It is well recognized that there is an emerging gender gap in terms of women employed in the technology sector. According to the LinkedIn 2016 Global Talent Trends Report, only 30 percent of the technology industry’s workforce is comprised of women.
As executives within the C-Suite, we need to ask the question of how we can position ourselves as mentors, supporters and advocates and show the next generation of women the various paths that are available in technology. One path might lead to a technical expert in a specific field, one path might lead to a technology generalist and one might lead to a technology leader and then business leader. Our company witnessed the culmination of this in 2013 with the appointment of Phebe Novakovic as chairman and CEO.
Within General Dynamics IT, we’re focused on building a foundation of mentors and seeking out opportunities to cultivate the long-term success of women with technical and soft skills to fit their unique path. That is what is great about IT. There is a different path for everyone and you get the chance to define it. Ultimately, our actions today will have a positive impact on our company, its culture and the industry-at-large.
Pamela Click, managing director, Global Corporate Solutions Technology (GCST), TIAA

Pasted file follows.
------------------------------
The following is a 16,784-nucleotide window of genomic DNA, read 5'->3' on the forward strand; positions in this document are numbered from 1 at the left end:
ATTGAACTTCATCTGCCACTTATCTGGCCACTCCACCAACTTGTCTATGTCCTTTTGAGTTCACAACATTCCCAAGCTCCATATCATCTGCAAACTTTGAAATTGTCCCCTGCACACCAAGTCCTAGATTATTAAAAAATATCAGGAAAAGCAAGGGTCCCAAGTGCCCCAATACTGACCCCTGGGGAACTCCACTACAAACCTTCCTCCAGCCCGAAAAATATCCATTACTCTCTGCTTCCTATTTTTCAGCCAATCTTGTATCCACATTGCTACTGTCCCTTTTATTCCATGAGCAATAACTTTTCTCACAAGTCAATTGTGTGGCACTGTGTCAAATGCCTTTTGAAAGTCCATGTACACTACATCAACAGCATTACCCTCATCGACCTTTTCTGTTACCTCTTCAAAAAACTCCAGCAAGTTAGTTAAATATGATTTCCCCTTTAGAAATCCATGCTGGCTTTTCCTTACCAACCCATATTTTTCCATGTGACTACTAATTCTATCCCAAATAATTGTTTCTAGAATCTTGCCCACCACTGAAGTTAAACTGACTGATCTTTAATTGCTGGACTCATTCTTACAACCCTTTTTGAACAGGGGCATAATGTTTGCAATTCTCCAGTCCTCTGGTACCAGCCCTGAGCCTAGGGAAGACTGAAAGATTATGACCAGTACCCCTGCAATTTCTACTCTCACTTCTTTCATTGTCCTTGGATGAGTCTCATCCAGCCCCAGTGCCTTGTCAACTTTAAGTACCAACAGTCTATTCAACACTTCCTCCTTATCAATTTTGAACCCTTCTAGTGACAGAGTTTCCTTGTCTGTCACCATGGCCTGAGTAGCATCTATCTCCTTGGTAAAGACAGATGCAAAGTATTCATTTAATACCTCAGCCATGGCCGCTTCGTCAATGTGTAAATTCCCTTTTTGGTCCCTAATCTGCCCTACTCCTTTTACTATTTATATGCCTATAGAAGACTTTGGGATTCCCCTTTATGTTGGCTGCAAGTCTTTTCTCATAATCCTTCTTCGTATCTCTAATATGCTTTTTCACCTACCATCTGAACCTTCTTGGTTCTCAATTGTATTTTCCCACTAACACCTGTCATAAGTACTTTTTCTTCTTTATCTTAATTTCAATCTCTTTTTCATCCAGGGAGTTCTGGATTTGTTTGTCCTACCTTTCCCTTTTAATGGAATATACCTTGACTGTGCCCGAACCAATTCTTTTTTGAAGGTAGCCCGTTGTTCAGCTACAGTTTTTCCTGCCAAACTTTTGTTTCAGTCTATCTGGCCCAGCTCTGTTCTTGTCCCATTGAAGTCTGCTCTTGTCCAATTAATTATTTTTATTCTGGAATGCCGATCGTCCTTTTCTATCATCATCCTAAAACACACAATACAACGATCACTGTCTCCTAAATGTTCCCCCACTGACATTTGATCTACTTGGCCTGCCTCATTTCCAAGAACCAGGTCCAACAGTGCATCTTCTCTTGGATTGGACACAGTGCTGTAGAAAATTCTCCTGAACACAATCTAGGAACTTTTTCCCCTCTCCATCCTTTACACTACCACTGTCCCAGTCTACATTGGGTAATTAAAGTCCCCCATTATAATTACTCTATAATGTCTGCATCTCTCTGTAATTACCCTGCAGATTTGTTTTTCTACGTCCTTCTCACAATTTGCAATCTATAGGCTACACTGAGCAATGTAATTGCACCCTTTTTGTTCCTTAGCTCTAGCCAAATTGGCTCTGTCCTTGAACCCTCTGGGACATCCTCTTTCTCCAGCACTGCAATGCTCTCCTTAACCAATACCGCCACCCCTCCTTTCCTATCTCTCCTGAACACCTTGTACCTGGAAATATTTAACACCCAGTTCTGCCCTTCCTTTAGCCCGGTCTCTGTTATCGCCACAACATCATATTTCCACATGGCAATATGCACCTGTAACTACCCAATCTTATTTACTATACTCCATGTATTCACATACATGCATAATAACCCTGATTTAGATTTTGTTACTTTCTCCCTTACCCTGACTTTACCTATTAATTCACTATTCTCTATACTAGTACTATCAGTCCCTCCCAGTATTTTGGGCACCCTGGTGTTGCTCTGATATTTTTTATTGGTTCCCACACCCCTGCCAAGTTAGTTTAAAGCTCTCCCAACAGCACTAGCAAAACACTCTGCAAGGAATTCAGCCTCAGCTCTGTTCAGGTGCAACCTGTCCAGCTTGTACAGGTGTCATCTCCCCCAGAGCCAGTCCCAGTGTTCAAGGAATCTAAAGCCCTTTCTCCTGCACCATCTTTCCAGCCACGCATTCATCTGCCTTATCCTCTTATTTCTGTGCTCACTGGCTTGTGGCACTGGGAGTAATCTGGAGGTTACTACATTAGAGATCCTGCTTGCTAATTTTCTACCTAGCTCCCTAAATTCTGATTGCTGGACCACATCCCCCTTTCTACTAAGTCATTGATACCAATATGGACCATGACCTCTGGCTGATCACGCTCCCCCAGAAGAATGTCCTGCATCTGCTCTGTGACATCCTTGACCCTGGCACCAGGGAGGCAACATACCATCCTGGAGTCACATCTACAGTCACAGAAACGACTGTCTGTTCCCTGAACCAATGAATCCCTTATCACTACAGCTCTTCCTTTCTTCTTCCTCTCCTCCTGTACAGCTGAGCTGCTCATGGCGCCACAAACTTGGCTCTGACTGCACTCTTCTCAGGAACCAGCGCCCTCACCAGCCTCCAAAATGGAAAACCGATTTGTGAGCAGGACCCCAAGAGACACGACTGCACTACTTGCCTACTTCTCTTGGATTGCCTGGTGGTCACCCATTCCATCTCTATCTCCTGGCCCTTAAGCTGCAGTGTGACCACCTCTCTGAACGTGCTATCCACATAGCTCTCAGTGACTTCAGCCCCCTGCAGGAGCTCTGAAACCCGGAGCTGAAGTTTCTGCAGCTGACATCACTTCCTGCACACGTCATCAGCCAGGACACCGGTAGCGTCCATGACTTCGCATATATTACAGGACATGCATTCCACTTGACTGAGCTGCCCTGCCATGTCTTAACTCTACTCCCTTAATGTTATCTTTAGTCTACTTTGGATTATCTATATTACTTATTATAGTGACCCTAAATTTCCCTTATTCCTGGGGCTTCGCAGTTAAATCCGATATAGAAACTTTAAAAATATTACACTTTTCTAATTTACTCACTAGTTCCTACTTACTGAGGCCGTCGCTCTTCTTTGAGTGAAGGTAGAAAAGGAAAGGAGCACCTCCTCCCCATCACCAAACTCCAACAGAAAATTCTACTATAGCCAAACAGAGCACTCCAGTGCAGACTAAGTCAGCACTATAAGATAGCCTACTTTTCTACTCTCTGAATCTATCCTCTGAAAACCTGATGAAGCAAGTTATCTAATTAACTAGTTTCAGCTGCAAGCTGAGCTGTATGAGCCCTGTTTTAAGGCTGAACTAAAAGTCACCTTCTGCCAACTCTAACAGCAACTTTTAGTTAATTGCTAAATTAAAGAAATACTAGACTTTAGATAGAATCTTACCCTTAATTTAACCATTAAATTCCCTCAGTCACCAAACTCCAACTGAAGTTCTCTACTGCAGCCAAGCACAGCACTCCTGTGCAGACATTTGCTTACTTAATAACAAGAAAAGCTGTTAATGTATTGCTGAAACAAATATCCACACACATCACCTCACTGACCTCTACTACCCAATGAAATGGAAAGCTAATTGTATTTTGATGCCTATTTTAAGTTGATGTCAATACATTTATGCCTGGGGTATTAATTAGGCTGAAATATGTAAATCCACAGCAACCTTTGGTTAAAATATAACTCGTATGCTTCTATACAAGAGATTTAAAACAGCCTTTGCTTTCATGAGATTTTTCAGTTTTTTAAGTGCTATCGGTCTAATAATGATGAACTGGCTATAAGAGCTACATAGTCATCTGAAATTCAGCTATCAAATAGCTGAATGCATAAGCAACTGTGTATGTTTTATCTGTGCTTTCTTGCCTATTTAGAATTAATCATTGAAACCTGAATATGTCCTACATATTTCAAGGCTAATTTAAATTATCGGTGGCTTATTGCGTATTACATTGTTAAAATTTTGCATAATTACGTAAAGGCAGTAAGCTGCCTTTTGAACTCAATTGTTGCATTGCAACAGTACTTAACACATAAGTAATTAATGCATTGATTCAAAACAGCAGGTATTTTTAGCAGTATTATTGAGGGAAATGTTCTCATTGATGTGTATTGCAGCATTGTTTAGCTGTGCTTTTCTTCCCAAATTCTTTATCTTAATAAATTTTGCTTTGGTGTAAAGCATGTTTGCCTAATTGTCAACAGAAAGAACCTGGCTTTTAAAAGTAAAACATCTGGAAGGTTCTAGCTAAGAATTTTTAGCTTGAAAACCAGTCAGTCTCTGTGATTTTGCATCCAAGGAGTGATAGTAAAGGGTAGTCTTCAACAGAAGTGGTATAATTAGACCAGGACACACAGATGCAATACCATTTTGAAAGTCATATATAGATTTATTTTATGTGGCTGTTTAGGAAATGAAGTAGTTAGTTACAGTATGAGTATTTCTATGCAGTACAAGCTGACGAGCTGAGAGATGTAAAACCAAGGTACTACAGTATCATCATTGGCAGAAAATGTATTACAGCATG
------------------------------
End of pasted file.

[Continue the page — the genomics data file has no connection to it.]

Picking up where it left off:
Pamela Click, managing director, Global Corporate Solutions Technology (GCST), TIAA. Credit: TIAA
“Women are driven to excel, have a strong work ethic, have unique insights and are dedicated to their job. Professional women in IT strive to give it their all, and often more. At times we are balancing personal, community and professional responsibilities … by choice. We are heads of household, parents, ex-military, elder care givers to name just a few of our diverse responsibilities and backgrounds. We need sponsorship and to be actively considered (targeted, top of mind) for new roles, challenges and opportunities in the workplace. By embracing women, you are promoting diversity of thought – a characteristic omnipresent in high-performing companies.
To help women at TIAA, I and a male colleague co-sponsor the IT Women’s Council, which focuses on mentoring, sponsorship and mobility for women and has strong support from our CIO. My advice: Be Bold. Be Inclusive… invite one of the women in IT to your table. It will be worth it.”
Ursula Soritsch-Renier, CIO and group digital leader, Sulzer Management AG
Ursula Soritsch-Renier, CIO and group digital leader, Sulzer Management AG. Credit: Sulzer Management AG
There is a lot to consider. In a nutshell, these three points have been constantly relevant in my IT career:
1. Remain authentic. Remaining the person you are is key. Women have a different style to communicate, to interact with others, to negotiate. Benefit from this, this can be a unique advantage in a male domain.
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